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A four-step protocol for the most severe type of heart attack, if followed, not only can improve outcomes and reduce mortality rates, but also put an end to gender disparities in health care. Cardiovascular disease is the foremost cause of death in women. STEMI (ST-Elevation Myocardial Infarction), in which one of the heart's major arteries that supplies oxygen and nutrient-rich blood to the heart muscle gets blocked resulting in death, is a very serious type of heart attack which impacts about one million women each year.
Studies, in the past, have shown that women with STEMI have worse clinical outcomes, including higher mortality. It has also shown that women have higher door-to-balloon times (time from when they arrive at the hospital to when they receive a coronary intervention like angioplasty and stenting). They receive lower rates of guideline-directed medical therapy.
The four-step protocol for STEMI patients includes: (1) Standardized emergency department (ED) cardiac catheterization lab activation criteria, (2) A STEMI Safe Handoff Checklist, (3) Immediate transfer to an available catheterization lab, and (4) Using the radial artery in the wrist as the first option for percutaneous (under the skin) coronary intervention, like stenting.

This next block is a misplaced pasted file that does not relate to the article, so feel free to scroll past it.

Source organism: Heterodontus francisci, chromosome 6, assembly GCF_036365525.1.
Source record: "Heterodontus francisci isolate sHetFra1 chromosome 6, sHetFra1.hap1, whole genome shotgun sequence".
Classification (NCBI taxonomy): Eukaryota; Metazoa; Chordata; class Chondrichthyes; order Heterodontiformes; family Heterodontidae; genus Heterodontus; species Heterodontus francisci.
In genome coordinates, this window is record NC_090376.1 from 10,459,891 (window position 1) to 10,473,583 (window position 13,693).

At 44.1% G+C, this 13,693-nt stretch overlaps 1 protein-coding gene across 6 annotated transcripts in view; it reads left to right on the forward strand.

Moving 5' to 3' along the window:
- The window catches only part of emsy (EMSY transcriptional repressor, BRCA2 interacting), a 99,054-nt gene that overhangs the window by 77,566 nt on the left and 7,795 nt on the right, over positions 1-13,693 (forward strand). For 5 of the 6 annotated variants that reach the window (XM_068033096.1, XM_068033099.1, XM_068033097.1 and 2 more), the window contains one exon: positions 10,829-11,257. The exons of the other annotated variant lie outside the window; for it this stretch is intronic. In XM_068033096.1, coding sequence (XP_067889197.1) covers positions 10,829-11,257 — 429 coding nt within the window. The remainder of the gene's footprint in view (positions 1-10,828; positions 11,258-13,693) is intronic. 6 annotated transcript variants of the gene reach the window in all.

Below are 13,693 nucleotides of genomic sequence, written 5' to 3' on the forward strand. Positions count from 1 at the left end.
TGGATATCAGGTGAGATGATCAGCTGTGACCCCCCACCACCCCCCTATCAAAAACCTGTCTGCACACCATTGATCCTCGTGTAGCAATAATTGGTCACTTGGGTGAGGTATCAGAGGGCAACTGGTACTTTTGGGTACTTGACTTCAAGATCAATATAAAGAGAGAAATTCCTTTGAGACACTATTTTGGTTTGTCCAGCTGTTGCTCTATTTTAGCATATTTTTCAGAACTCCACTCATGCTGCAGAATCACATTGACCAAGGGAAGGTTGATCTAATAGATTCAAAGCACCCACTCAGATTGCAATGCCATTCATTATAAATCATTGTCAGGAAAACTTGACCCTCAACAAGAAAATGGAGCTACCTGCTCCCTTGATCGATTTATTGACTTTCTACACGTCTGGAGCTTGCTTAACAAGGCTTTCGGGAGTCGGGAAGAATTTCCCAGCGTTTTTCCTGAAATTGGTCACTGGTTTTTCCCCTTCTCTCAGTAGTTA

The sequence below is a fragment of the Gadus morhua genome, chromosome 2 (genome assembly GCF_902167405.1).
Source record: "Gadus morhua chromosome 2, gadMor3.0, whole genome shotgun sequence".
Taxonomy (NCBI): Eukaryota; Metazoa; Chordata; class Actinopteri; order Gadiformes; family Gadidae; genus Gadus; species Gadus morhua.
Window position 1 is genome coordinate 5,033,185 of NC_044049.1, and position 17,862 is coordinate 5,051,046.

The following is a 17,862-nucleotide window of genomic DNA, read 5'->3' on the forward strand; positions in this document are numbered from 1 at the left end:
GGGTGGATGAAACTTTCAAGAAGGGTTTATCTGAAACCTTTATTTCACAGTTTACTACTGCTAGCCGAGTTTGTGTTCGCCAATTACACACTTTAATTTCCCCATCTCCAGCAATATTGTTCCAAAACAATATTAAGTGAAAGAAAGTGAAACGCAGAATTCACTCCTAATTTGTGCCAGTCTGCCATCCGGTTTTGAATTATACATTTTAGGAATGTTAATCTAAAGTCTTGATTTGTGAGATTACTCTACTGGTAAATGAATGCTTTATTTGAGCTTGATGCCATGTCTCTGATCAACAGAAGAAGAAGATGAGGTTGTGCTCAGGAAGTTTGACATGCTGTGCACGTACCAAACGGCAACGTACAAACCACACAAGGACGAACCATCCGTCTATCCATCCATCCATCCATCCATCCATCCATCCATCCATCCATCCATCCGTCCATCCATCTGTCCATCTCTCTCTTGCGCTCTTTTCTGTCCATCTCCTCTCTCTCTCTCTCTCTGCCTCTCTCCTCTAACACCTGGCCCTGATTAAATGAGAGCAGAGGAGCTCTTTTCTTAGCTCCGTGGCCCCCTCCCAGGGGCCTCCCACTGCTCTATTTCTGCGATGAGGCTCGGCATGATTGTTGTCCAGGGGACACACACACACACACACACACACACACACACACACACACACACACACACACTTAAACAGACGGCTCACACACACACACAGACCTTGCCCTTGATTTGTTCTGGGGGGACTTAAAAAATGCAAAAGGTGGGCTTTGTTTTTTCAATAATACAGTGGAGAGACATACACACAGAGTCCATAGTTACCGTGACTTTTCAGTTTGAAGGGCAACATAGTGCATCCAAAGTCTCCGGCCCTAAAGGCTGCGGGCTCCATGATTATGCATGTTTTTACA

Prior to the protocol, women had higher 30-day mortality than men. After the protocol, in-hospital deaths of women with STEMI were reduced by about 50 percent.
Also, prior to the protocol, mean door-to-balloon time for women was an average of 20 minutes longer compared to men, but afterwards, the times were equal between men and women. The system also resulted in equal rates of guideline-directed medical therapy in women.
"It's long been known that the gender gap for these types of critical heart attacks is a real issue. However, there is very little data demonstrating successful strategies and no formal recommendation on how a system should be designed to provide the best possible care for women. Our research shows that putting into place a system that minimizes care variability raises the level of care for everyone and could be the first step to resolving the long-standing gender disparities," said researcher Umesh Khot.
The findings from the study are published in the Journal of the American College of Cardiology.
Image source: Shutterstock
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